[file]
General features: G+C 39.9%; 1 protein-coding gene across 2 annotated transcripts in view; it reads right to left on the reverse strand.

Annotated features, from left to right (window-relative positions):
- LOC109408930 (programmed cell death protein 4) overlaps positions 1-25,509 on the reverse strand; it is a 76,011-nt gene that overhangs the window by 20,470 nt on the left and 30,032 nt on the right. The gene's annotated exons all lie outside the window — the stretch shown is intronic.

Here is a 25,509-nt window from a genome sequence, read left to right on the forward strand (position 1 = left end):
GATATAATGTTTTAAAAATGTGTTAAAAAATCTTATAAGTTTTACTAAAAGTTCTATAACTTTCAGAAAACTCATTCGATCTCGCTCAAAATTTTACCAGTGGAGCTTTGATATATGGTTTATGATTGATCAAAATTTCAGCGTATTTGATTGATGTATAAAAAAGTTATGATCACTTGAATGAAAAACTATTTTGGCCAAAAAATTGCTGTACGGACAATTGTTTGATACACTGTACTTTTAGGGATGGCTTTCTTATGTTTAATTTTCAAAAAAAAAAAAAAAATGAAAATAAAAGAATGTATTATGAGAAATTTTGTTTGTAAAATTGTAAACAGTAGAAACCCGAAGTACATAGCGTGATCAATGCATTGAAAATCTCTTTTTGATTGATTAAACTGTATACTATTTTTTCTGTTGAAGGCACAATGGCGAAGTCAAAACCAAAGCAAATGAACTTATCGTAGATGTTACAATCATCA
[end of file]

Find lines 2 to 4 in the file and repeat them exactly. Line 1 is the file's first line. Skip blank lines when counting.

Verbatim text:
Annotated features, from left to right (window-relative positions):
- LOC109408930 (programmed cell death protein 4) overlaps positions 1-25,509 on the reverse strand; it is a 76,011-nt gene that overhangs the window by 20,470 nt on the left and 30,032 nt on the right. The gene's annotated exons all lie outside the window — the stretch shown is intronic.

Here is a 25,509-nt window from a genome sequence, read left to right on the forward strand (position 1 = left end):